Colorful tables in a terminal

It all started when I wanted to have significant p-values shown on the terminal colored in red. The R terminal is capable of showing colors, simple formatting (like italics or bold) and Unicode characters, thanks to the actual terminal that does the job of displaying R output – whether it is the console of rstudio or a terminal window. You can see that when you use tibbles from tidyverse: they use some very limited formatting (like showing “NA” in red).

I ended up writing a new package, colorDF. The package defines a new class of data frames, but it really does not change their behavior – just the way they are shown (specifically, it modifies some attributes and introduces a print.colorDF function for printing). If you change a tibble to a colorDF, it will still behave exactly like a tibble, but it will be shown in color:

# Color data frame 6 x 87: # (Showing rows 1 - 20 out of 87) │name │height│mass │birth_year│gender │probability 1 Luke Skywalker 172 77 19male 0.0083 2 C-3PO 167 75 112NA 0.0680 3 R2-D2 96 32 33NA 0.0596 4 Darth Vader 202 136 42male 0.0182 5 Leia Organa 150 49 19female 0.0138 6 Owen Lars 178 120 52male 0.0115 7 Beru Whitesun lars 165 75 47female 0.0489 8 R5-D4 97 32 NANA 0.0040 9 Biggs Darklighter 183 84 24male 0.0954 10 Obi-Wan Kenobi 182 77 57male 0.0242 11 Anakin Skywalker 188 84 42male 0.0066 12 Wilhuff Tarkin 180 NA 64male 0.0605 13 Chewbacca 228 112 200male 0.0587 14 Han Solo 180 80 29male 0.0519 15 Greedo 173 74 44male 0.0204 16Jabba Desilijic Tiure 175 1358 600hermaphrodite0.0929 17 Wedge Antilles 170 77 21male 0.0457 18 Jek Tono Porkins 180 110 NAmale 0.0331 19 Yoda 66 17 896male 0.0931 20 Palpatine 170 75 82male 0.0012

Yes, it looks like that in the terminal window!

You can read all about it in the package vignette (please use the package from github, the CRAN version is lagging behind). Apart from the print function, I implemented also a summary function which is more informative than the default summary function for the data frames.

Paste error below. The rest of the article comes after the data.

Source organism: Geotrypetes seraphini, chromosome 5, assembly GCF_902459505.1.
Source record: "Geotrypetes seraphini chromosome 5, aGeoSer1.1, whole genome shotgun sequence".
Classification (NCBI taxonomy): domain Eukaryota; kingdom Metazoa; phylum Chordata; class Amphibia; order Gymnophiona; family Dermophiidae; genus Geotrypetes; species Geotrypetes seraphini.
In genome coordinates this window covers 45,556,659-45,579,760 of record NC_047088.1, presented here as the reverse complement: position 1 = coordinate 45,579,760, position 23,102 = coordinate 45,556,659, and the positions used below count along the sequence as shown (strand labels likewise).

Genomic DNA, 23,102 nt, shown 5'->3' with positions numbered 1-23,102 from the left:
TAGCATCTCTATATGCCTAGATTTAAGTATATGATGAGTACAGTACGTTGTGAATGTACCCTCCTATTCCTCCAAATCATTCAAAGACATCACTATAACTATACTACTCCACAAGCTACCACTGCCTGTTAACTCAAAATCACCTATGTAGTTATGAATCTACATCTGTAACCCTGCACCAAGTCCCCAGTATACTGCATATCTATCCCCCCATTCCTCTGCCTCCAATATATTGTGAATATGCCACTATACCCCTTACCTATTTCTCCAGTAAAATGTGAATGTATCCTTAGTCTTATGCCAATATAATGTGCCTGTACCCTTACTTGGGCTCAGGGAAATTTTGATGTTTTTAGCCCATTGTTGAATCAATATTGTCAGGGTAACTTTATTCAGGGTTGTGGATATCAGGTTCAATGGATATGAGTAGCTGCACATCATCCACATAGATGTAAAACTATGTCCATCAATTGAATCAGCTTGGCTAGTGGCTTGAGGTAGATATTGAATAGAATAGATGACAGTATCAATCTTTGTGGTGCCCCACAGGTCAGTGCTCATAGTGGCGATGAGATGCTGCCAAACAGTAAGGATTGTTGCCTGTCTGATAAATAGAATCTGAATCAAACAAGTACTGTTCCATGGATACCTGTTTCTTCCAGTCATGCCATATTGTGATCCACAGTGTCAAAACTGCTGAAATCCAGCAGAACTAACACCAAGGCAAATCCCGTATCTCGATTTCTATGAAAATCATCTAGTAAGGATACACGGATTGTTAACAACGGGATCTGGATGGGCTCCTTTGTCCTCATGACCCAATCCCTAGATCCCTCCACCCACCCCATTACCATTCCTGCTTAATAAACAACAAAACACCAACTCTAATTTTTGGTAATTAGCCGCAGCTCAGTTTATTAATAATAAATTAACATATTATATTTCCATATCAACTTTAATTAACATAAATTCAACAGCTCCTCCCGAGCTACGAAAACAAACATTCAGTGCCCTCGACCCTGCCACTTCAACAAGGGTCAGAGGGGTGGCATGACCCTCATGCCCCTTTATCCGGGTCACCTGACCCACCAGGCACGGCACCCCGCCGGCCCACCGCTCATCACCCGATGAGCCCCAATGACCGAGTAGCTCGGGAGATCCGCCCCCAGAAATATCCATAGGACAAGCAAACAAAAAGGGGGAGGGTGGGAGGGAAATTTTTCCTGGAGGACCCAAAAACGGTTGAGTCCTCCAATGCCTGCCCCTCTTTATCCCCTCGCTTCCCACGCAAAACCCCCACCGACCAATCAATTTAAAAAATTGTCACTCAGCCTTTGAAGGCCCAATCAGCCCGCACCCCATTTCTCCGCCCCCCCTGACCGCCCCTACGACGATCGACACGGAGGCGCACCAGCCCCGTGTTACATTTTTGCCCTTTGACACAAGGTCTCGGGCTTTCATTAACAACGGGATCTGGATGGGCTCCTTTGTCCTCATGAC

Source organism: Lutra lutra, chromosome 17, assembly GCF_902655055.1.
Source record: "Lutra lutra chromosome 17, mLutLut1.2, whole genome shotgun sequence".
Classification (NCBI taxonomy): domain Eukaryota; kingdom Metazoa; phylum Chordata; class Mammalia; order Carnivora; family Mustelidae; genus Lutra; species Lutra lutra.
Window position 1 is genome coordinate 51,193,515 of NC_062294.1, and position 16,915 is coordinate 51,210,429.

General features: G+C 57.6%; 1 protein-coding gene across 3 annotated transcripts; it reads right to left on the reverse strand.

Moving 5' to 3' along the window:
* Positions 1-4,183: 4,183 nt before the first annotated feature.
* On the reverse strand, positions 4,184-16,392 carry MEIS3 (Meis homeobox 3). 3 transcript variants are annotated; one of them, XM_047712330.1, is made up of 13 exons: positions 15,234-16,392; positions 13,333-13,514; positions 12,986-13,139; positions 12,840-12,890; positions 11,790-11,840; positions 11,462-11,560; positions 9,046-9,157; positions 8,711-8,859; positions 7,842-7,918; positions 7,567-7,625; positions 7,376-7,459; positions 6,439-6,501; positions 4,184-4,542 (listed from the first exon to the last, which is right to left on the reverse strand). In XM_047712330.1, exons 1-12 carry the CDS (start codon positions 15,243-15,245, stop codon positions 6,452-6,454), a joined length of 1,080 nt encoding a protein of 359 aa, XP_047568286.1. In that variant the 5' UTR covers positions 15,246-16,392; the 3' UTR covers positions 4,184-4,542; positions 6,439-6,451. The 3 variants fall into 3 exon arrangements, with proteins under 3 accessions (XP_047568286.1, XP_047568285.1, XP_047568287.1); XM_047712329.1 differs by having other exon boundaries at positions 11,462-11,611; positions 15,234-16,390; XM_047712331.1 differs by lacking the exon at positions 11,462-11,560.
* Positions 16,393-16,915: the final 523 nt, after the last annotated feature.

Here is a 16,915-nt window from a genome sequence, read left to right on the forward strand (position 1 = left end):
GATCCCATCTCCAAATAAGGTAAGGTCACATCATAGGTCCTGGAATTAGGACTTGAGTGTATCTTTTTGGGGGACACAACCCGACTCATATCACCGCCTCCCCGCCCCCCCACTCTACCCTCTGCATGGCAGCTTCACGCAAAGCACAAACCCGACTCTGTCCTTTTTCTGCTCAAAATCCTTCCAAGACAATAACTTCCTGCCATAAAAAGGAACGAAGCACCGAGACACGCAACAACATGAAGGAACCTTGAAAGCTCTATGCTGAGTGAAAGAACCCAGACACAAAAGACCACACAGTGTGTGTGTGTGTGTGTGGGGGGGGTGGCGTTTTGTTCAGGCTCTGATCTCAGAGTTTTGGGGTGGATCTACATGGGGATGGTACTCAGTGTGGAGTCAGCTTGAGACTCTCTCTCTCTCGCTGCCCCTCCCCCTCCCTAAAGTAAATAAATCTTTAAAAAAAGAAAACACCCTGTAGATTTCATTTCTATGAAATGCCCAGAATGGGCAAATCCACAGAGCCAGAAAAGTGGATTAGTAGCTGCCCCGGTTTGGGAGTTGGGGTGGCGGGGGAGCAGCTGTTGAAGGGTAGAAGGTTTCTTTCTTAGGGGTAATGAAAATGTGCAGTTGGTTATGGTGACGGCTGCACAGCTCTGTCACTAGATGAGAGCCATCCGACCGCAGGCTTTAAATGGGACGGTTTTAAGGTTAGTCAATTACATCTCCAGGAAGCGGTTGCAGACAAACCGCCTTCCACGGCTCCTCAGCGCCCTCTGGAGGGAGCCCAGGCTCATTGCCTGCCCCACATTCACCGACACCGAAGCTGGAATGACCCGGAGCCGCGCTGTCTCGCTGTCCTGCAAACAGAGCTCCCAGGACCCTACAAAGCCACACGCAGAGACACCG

starwars %>% as.colorDF %>% summary
# Color data frame 5 x 13: │Col │Class│NAs │unique│Summary 1name <chr> 0 87All values unique 2height <int> 6 45 66 [167 <180> 191] 264 3mass <dbl> 28 38 15.0 [ 55.6 < 79.0> 84.5] 1358.0 4hair_color<chr> 5 12none: 37, brown: 18, black: 13, white: 4, blond: 3, auburn: 1, … 5skin_color<chr> 0 31fair: 17, light: 11, dark: 6, green: 6, grey: 6, pale: 5, brown… 6eye_color <chr> 0 15brown: 21, blue: 19, yellow: 11, black: 10, orange: 8, red: 5, … 7birth_year<dbl> 44 36 8 [ 35 < 52> 72] 896 8gender <chr> 3 4male: 62, female: 19, none: 2, hermaphrodite: 1 9homeworld <chr> 10 48Naboo: 11, Tatooine: 10, Alderaan: 3, Coruscant: 3, Kamino: 3, … 10species <chr> 5 37Human: 35, Droid: 5, Gungan: 3, Kaminoan: 2, Mirialan: 2, Twi'l… 11films <lst> 0 24Attack of the Clones: 40, Revenge of the Sith: 34, The Phantom … 12vehicles <lst> 0 11Imperial Speeder Bike: 2, Snowspeeder: 2, Tribubble bongo: 2, A… 13starships <lst> 0 17Millennium Falcon: 4, X-wing: 4, Imperial shuttle: 3, Naboo fig…

For numeric vectors, by default the function shows the minimum, quartiles and median, but it can also produce a boxplot-like graphical summary. Since the function works also on lists, implementing a text terminal based boxplot function was super easy: